Soon, a woman joined us at the stop.  She was short, elderly and looked frail.  She wore a white face mask to either keep germs out or keep from spreading them.  She was dressed in a purple fake fur coat, a blue skirt and purple boots.  She had on a wig that was slightly askew.  She pulled a small suitcase on wheels with a purse attached to the top with a bungee cord.

The sun came out.  It was about 40 degrees.

“That sun sure feels good,” the lady said.

She took a good long look at the man fidgeting next to her.  She began to talk to him softly.  She opened her purse and it was stuffed with plastic bags.  She went through them like she was going through a filing cabinet til she found the exact right size.

She gently but firmly urged the man to put his things in her bag.  He agreed.  Then she got another bag out of her purse and double bagged his bags so he could make it home without losing anything.

“I think I dropped my pack of cigarettes,” he said.  “I can’t find them.”

We looked with him.  He tapped around frantically with his cane.  With the sunlight beaming on his bags, I could see the shape of a pack of Marlboros through the translucent plastic.

“I think they’re in your bag.  They’re Marlboros, right?”  I said.

He said nothing.

“They’re in the bag,” the woman said.  “Marlboros, right?”

He felt around the bag.  “Yes.  Thank you.”

I felt a little miffed and wondered why the woman had such a better rapport with him.  He sat down quietly, compulsively rubbing the plastic as we waited.

The bus arrived.  It was crowded but they made room for my wheelchair,  no one grumbling about giving up seats for me.

The blind man didn’t get on the bus, but stood looking confused.  The woman with the suitcase got back off, and guided him on.  There were no seats and people crowded the aisles.  But they all  moved back more and someone gave him a seat.

“I took care of my uncle who went blind,” one woman said.  A man said, “My mother went blind.”

The woman who helped him with the bags stood by him and got him to tell her where he needed to get off the bus.  “I’ll help him if you have to get off before his stop,” a man said.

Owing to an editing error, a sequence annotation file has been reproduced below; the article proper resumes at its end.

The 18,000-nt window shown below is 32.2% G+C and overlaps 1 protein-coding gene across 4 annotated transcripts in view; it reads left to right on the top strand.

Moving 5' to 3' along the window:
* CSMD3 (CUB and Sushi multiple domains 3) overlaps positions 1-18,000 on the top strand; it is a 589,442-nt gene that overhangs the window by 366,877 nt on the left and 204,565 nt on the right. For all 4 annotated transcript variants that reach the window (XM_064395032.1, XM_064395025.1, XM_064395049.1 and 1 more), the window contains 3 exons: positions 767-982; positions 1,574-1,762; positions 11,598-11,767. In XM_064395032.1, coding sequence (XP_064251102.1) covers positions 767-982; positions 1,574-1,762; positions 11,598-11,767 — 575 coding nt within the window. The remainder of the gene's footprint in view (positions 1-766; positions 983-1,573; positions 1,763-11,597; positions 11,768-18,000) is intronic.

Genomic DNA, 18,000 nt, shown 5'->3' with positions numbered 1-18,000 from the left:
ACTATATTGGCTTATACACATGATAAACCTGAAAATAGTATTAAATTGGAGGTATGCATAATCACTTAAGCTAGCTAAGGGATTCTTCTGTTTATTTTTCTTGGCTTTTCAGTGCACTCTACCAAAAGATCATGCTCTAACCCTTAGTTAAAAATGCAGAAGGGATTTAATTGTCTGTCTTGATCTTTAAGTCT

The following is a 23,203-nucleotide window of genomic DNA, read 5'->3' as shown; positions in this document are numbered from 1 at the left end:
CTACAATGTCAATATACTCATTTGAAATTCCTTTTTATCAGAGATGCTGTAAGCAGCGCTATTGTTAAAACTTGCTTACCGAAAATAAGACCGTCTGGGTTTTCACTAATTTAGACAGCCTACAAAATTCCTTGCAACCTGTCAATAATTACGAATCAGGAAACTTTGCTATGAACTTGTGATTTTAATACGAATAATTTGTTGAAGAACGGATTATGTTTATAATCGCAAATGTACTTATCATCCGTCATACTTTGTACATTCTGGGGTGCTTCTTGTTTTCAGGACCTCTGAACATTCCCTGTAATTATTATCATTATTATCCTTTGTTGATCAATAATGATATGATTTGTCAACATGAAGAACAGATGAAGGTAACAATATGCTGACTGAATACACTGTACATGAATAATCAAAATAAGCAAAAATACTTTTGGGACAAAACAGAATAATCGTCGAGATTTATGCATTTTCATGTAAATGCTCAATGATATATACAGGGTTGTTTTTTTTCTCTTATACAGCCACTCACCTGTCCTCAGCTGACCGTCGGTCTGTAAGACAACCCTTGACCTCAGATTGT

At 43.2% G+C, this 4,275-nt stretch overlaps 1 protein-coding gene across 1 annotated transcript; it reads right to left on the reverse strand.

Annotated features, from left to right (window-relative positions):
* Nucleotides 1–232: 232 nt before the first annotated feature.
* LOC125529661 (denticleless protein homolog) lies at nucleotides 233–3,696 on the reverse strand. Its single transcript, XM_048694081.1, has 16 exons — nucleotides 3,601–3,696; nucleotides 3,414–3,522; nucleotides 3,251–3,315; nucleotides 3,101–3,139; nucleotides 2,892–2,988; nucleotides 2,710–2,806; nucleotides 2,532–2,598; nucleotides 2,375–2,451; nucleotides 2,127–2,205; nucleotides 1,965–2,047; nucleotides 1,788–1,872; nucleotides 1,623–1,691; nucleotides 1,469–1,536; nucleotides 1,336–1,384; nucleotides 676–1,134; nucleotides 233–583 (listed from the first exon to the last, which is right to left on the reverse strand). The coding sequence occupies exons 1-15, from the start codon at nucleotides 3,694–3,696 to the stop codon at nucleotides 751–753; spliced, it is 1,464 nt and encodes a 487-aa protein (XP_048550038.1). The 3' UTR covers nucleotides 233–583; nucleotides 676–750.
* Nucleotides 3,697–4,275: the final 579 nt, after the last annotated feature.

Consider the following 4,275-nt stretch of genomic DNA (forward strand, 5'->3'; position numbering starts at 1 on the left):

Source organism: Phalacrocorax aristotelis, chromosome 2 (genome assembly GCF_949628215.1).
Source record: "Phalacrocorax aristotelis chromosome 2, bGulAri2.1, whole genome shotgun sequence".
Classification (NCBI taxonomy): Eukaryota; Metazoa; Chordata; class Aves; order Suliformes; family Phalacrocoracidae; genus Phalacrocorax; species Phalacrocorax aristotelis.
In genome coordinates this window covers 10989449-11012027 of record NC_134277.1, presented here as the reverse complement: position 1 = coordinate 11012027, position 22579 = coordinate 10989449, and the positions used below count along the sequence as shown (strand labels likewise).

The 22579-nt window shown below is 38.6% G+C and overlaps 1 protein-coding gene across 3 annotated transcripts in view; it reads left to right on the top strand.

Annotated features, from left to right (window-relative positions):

“We’re going the same way,” she said and her eyes smiled.  By then, to me, she no longer looked masked.  Her kindness made her smile visible.

When I got off the bus, the people standing had to get off the bus so I could get out.  The woman wished me a good day.

So much of life seems scary and people seem uncaring.  When I got across the street, dodging a car that didn’t see me because they were talking on the phone, braking inches from me — I thought that blind man shouldn’t be out on his own.

Maybe this woman in a wheelchair shouldn’t either.

But, safe on the sidewalk, a few blocks from where I live, I felt in my heart he would get home.  Some people may speed through life oblivious, but sometimes they look up and brake in time.

Kindness still weaves it’s way into our lives,  keeping us as safe as possible.

And sometimes, it shows up in a mask and purple coat —  patient, with a soft voice and a bag filled with exactly what is needed.

010 (2)

~~~

Thanks for reading my post.  If you like it share it.  If you find a typo, please let me know and I’ll send you a thank-you postcard.  

You can now follow me on facebook here,  Instagram@joymurrayart.

You can get prints and cards of some of my work on Redbubble.  They also print my work on lots of other items, including phone skins, tote bags, shirts and journals:

https://www.redbubble.com/people/JoyMurray?asc=u

If you’d like to support my art and writing, please consider becoming a donor on Patreon.  If I get enough supporters, I can make this blog ad-free!  Here’s a link to my Patreon page:

https://www.patreon.com/user?u=8001665

If you prefer to make a one time donation, you can do so at paypal.com  Please email me at joyzmailbox@gmail.com if you’d like details.